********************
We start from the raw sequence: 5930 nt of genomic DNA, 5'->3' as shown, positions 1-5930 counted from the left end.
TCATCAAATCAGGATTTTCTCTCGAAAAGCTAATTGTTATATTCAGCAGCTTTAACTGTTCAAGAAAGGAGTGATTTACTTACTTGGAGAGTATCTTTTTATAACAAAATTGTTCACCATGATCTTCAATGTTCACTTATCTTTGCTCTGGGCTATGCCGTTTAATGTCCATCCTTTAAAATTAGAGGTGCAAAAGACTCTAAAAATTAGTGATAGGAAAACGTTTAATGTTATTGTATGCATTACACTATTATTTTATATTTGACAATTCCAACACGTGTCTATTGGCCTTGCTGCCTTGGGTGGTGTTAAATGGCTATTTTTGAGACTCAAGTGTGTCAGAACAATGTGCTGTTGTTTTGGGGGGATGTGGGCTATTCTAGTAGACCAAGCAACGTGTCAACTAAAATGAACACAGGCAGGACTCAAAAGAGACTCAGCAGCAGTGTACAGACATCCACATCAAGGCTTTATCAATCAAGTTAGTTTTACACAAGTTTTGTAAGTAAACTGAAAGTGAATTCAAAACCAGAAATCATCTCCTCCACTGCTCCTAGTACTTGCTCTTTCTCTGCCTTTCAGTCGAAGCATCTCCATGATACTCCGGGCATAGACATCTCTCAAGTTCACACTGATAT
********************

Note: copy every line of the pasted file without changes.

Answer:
We start from the raw sequence: 5930 nt of genomic DNA, 5'->3' as shown, positions 1-5930 counted from the left end.
TCATCAAATCAGGATTTTCTCTCGAAAAGCTAATTGTTATATTCAGCAGCTTTAACTGTTCAAGAAAGGAGTGATTTACTTACTTGGAGAGTATCTTTTTATAACAAAATTGTTCACCATGATCTTCAATGTTCACTTATCTTTGCTCTGGGCTATGCCGTTTAATGTCCATCCTTTAAAATTAGAGGTGCAAAAGACTCTAAAAATTAGTGATAGGAAAACGTTTAATGTTATTGTATGCATTACACTATTATTTTATATTTGACAATTCCAACACGTGTCTATTGGCCTTGCTGCCTTGGGTGGTGTTAAATGGCTATTTTTGAGACTCAAGTGTGTCAGAACAATGTGCTGTTGTTTTGGGGGGATGTGGGCTATTCTAGTAGACCAAGCAACGTGTCAACTAAAATGAACACAGGCAGGACTCAAAAGAGACTCAGCAGCAGTGTACAGACATCCACATCAAGGCTTTATCAATCAAGTTAGTTTTACACAAGTTTTGTAAGTAAACTGAAAGTGAATTCAAAACCAGAAATCATCTCCTCCACTGCTCCTAGTACTTGCTCTTTCTCTGCCTTTCAGTCGAAGCATCTCCATGATACTCCGGGCATAGACATCTCTCAAGTTCACACTGATAT